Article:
RN: India is seeing new issues of malnutrition and easily preventable diseases, as well as a host of lifestyle-related diseases. How will hospitals and drug development research address some of these high-end issues?

HK: As far as drug development is concerned, we have our own program of drug discovery and these things take a long time. We have been working for 10 years, and it will take another seven or eight years before we’ll see a drug. However, medicines for common diseases like diabetes or cardiovascular disease are already available. What we need to stay focused on is complete health care management. We have a huge problem at the bottom of the pyramid, but we should not lose sight of innovation and excellence because in India, both co-exist. There are new models that are emerging and ultimately we will see more affordable health care. Minimal access surgery is a great example of this. In medicine, more and more treatments are replacing the need to stay in hospitals, like minimal access or non-invasive surgeries. Our Bangalore hospital removed a brain tumour through the nose of a patient. These innovations are changing the landscape of medicine itself.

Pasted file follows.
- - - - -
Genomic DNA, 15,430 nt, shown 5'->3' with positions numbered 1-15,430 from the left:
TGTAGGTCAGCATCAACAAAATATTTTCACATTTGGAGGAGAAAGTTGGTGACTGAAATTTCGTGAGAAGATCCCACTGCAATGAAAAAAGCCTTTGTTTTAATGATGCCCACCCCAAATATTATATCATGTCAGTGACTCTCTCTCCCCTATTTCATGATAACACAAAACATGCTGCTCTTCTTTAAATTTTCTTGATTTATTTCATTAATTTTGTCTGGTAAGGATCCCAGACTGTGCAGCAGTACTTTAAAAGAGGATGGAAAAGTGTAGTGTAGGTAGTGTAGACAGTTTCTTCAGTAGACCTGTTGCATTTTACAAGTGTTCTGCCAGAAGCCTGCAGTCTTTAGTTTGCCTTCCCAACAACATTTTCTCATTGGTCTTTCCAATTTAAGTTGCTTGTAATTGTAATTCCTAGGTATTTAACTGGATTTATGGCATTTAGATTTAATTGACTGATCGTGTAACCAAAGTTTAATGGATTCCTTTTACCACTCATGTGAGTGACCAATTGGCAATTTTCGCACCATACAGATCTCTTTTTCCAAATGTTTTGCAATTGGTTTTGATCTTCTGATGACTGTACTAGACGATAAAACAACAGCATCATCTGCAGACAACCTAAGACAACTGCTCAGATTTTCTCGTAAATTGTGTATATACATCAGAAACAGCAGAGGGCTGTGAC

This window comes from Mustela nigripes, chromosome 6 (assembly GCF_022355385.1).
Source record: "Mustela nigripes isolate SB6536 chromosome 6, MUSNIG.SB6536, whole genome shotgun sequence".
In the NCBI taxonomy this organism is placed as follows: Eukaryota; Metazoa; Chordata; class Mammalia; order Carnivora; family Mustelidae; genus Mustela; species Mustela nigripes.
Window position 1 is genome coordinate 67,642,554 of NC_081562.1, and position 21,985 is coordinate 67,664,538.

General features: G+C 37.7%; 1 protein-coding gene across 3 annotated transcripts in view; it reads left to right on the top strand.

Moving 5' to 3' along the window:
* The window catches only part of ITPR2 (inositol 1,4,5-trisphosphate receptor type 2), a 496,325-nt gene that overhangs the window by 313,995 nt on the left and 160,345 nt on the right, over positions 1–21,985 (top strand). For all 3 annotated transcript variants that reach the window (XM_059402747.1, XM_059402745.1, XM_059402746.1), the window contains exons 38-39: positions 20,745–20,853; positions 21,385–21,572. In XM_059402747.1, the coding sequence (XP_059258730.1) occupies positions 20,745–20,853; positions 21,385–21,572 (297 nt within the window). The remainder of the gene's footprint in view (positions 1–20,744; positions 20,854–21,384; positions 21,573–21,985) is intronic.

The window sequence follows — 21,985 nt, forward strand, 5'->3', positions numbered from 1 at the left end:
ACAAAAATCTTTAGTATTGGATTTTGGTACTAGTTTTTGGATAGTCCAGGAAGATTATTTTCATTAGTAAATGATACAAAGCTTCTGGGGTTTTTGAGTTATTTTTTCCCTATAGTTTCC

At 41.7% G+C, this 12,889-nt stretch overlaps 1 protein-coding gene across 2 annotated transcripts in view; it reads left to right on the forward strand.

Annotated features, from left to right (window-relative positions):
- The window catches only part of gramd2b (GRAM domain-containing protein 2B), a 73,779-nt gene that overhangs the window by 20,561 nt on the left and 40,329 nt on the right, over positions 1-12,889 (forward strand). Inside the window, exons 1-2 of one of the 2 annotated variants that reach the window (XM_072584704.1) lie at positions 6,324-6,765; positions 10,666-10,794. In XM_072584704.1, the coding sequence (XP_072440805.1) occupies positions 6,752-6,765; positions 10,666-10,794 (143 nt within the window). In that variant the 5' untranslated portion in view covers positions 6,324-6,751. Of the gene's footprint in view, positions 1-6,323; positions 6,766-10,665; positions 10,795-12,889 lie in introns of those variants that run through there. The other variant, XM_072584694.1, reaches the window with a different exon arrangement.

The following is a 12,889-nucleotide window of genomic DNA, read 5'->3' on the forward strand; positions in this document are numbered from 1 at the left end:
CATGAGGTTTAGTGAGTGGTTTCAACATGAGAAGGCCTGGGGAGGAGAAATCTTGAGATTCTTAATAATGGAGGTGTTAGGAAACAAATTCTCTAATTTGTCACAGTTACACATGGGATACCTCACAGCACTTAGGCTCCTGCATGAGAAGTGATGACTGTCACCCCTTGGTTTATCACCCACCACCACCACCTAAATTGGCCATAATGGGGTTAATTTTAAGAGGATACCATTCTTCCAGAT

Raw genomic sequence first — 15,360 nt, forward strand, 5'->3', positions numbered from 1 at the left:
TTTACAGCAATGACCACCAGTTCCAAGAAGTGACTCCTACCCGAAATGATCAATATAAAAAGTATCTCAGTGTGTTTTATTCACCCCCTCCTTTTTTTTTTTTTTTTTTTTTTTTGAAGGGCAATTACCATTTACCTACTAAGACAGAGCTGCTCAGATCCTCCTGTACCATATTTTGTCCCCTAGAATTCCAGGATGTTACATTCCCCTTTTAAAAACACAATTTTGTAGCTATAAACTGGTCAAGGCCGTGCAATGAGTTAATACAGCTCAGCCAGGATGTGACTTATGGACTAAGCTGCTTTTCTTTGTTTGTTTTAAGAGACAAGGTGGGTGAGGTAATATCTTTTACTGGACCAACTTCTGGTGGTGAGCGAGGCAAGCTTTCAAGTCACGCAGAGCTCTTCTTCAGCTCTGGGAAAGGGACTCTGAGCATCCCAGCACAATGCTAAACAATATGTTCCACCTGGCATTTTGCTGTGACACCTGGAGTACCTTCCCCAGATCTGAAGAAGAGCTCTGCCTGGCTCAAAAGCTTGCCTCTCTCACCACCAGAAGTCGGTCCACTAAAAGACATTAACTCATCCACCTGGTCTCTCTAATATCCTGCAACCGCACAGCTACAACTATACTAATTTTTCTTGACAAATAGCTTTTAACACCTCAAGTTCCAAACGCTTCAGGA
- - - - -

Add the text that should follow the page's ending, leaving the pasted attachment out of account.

MC: However, medical technology and innovation is a double-edged sword. We do need excellence, innovation, and quality, but unfortunately all of this comes at a price and the question is what is our priority? Not that I think brain tumour surgery is not important, but large numbers of our children still suffer from acute respiratory infection. It’s not an ‘either-or’ situation, but the problem is when we put all our investments into new medical technologies or adopt a lot of the medical technologies which are coming from other countries, it’s at the price of other issues. This also generally leads to prices increasing because the whole market is influenced by this better technology. So this would be a concern from those of us who are promoting primary health care. Eventually, our dream is to provide universal health care coverage, perhaps along the lines of national health care in the UK, so that people are not pauperised when they get sick. We need basic health education and preventive systems like water and sanitation. When we do get sick, there needs to be a basic social security system, and this is in the bill pending in parliament for Social Security, which gives basic health insurance, basic maternity benefits, life and accident benefits. These need to become a reality for all Indian citizens.